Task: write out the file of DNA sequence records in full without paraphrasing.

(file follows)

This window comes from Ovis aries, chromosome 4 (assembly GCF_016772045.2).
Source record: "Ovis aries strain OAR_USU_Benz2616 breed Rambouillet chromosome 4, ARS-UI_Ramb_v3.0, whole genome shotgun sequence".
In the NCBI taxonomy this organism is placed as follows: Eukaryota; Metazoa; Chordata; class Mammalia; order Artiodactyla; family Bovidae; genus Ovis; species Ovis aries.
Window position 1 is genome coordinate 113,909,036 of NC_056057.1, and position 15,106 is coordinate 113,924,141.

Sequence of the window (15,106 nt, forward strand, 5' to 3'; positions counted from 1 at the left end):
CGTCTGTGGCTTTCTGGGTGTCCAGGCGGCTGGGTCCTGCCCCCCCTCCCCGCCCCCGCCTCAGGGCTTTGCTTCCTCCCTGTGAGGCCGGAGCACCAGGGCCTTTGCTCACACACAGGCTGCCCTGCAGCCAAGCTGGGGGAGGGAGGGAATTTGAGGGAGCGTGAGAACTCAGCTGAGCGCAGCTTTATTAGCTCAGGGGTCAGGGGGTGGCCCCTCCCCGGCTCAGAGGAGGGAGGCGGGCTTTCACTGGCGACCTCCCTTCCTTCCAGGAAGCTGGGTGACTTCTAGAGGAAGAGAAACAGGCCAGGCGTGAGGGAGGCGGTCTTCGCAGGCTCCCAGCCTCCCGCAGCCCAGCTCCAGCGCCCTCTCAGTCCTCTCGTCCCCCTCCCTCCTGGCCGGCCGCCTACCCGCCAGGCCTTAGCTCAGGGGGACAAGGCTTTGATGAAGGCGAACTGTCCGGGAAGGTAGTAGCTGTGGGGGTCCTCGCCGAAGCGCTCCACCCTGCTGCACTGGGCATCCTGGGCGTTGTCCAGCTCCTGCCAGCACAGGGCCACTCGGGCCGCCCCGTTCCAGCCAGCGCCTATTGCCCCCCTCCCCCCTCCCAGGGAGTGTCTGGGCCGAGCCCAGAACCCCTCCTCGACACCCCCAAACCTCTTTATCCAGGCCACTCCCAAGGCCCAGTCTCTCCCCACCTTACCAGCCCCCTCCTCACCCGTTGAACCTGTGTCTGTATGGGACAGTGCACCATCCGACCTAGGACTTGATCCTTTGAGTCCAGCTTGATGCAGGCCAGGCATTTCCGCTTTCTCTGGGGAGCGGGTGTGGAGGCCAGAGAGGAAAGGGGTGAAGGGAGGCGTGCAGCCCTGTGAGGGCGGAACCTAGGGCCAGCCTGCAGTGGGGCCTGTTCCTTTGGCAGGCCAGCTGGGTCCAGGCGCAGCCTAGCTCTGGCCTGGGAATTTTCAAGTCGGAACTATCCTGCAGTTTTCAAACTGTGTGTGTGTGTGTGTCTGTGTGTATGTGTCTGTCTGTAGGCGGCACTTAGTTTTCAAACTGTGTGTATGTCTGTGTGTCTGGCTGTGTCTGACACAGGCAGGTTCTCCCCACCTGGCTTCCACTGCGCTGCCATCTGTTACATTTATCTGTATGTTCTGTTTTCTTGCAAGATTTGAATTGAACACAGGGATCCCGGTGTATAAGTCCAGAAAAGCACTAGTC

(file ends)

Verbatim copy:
This window comes from Ovis aries, chromosome 4 (assembly GCF_016772045.2).
Source record: "Ovis aries strain OAR_USU_Benz2616 breed Rambouillet chromosome 4, ARS-UI_Ramb_v3.0, whole genome shotgun sequence".
In the NCBI taxonomy this organism is placed as follows: Eukaryota; Metazoa; Chordata; class Mammalia; order Artiodactyla; family Bovidae; genus Ovis; species Ovis aries.
Window position 1 is genome coordinate 113,909,036 of NC_056057.1, and position 15,106 is coordinate 113,924,141.

Sequence of the window (15,106 nt, forward strand, 5' to 3'; positions counted from 1 at the left end):
CGTCTGTGGCTTTCTGGGTGTCCAGGCGGCTGGGTCCTGCCCCCCCTCCCCGCCCCCGCCTCAGGGCTTTGCTTCCTCCCTGTGAGGCCGGAGCACCAGGGCCTTTGCTCACACACAGGCTGCCCTGCAGCCAAGCTGGGGGAGGGAGGGAATTTGAGGGAGCGTGAGAACTCAGCTGAGCGCAGCTTTATTAGCTCAGGGGTCAGGGGGTGGCCCCTCCCCGGCTCAGAGGAGGGAGGCGGGCTTTCACTGGCGACCTCCCTTCCTTCCAGGAAGCTGGGTGACTTCTAGAGGAAGAGAAACAGGCCAGGCGTGAGGGAGGCGGTCTTCGCAGGCTCCCAGCCTCCCGCAGCCCAGCTCCAGCGCCCTCTCAGTCCTCTCGTCCCCCTCCCTCCTGGCCGGCCGCCTACCCGCCAGGCCTTAGCTCAGGGGGACAAGGCTTTGATGAAGGCGAACTGTCCGGGAAGGTAGTAGCTGTGGGGGTCCTCGCCGAAGCGCTCCACCCTGCTGCACTGGGCATCCTGGGCGTTGTCCAGCTCCTGCCAGCACAGGGCCACTCGGGCCGCCCCGTTCCAGCCAGCGCCTATTGCCCCCCTCCCCCCTCCCAGGGAGTGTCTGGGCCGAGCCCAGAACCCCTCCTCGACACCCCCAAACCTCTTTATCCAGGCCACTCCCAAGGCCCAGTCTCTCCCCACCTTACCAGCCCCCTCCTCACCCGTTGAACCTGTGTCTGTATGGGACAGTGCACCATCCGACCTAGGACTTGATCCTTTGAGTCCAGCTTGATGCAGGCCAGGCATTTCCGCTTTCTCTGGGGAGCGGGTGTGGAGGCCAGAGAGGAAAGGGGTGAAGGGAGGCGTGCAGCCCTGTGAGGGCGGAACCTAGGGCCAGCCTGCAGTGGGGCCTGTTCCTTTGGCAGGCCAGCTGGGTCCAGGCGCAGCCTAGCTCTGGCCTGGGAATTTTCAAGTCGGAACTATCCTGCAGTTTTCAAACTGTGTGTGTGTGTGTGTCTGTGTGTATGTGTCTGTCTGTAGGCGGCACTTAGTTTTCAAACTGTGTGTATGTCTGTGTGTCTGGCTGTGTCTGACACAGGCAGGTTCTCCCCACCTGGCTTCCACTGCGCTGCCATCTGTTACATTTATCTGTATGTTCTGTTTTCTTGCAAGATTTGAATTGAACACAGGGATCCCGGTGTATAAGTCCAGAAAAGCACTAGTC